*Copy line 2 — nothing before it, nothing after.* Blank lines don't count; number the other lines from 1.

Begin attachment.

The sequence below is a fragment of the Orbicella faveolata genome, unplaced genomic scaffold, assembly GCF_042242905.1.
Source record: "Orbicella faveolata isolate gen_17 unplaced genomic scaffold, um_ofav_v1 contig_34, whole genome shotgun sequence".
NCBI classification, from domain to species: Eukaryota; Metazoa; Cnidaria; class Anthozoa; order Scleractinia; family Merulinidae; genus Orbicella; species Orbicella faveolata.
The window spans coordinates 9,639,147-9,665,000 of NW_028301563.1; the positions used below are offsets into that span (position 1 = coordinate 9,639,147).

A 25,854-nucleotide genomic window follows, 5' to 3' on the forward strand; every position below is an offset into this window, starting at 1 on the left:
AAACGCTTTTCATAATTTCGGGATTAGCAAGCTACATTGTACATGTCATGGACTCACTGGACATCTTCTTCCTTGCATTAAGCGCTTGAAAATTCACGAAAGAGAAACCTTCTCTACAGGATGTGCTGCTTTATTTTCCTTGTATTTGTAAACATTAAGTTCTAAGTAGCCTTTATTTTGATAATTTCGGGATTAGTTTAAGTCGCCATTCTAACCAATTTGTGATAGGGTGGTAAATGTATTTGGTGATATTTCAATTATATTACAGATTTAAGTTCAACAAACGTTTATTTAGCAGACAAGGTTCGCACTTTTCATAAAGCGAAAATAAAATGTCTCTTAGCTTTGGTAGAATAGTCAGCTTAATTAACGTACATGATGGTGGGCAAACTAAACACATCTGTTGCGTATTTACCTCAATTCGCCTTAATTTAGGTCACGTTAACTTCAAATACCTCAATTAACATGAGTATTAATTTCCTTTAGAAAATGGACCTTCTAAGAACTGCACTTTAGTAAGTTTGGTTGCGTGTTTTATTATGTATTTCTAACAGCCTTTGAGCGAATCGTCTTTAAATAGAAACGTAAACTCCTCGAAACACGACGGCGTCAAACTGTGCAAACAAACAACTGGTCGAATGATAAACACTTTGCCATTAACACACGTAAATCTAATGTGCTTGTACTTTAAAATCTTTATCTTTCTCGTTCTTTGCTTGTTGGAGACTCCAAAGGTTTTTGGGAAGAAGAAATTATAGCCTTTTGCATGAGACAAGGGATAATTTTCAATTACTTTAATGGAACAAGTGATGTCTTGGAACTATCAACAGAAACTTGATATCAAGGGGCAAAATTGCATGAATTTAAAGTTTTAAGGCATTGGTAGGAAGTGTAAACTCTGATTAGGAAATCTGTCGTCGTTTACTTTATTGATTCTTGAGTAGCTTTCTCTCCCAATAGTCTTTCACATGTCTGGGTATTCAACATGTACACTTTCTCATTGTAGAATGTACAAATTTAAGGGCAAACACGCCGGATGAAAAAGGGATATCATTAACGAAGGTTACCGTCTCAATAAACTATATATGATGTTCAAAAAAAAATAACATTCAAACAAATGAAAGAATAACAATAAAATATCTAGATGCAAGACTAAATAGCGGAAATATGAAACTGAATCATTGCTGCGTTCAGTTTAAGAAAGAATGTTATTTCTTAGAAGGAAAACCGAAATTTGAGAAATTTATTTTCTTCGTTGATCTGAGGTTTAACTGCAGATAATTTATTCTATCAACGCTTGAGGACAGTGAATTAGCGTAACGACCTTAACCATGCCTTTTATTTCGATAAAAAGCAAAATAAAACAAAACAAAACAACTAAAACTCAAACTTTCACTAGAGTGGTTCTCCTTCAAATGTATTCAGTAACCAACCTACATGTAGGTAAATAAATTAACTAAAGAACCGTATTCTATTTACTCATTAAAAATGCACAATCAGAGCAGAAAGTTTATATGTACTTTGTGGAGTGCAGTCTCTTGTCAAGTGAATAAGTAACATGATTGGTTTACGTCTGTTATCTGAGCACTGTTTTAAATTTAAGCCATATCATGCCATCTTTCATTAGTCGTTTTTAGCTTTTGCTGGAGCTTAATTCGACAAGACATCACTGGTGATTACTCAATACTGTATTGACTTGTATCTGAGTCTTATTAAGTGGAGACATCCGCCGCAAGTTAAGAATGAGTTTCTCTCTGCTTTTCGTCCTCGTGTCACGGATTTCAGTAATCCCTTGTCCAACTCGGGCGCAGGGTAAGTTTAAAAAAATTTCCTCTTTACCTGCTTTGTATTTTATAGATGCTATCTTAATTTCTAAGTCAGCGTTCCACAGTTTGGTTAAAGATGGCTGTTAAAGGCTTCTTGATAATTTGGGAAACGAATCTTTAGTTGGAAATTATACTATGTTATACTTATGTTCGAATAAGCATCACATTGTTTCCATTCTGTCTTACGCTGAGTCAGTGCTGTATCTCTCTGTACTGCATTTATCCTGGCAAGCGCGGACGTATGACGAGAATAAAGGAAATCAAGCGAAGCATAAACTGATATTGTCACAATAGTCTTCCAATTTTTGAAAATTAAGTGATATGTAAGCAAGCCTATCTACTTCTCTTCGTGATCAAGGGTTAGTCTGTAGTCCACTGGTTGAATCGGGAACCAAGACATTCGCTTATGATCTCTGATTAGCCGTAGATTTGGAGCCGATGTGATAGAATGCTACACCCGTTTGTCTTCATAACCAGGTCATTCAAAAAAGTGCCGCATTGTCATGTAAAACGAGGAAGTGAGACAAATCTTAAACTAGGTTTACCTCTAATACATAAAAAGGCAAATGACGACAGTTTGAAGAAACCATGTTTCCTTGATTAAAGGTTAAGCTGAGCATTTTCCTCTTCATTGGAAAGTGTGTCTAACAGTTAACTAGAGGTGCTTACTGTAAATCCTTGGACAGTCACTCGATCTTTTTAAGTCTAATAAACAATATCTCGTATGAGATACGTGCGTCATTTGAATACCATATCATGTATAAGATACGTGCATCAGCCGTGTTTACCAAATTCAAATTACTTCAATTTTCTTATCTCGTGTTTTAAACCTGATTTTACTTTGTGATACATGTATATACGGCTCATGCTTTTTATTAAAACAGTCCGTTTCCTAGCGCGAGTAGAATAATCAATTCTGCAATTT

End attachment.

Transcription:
Source record: "Orbicella faveolata isolate gen_17 unplaced genomic scaffold, um_ofav_v1 contig_34, whole genome shotgun sequence".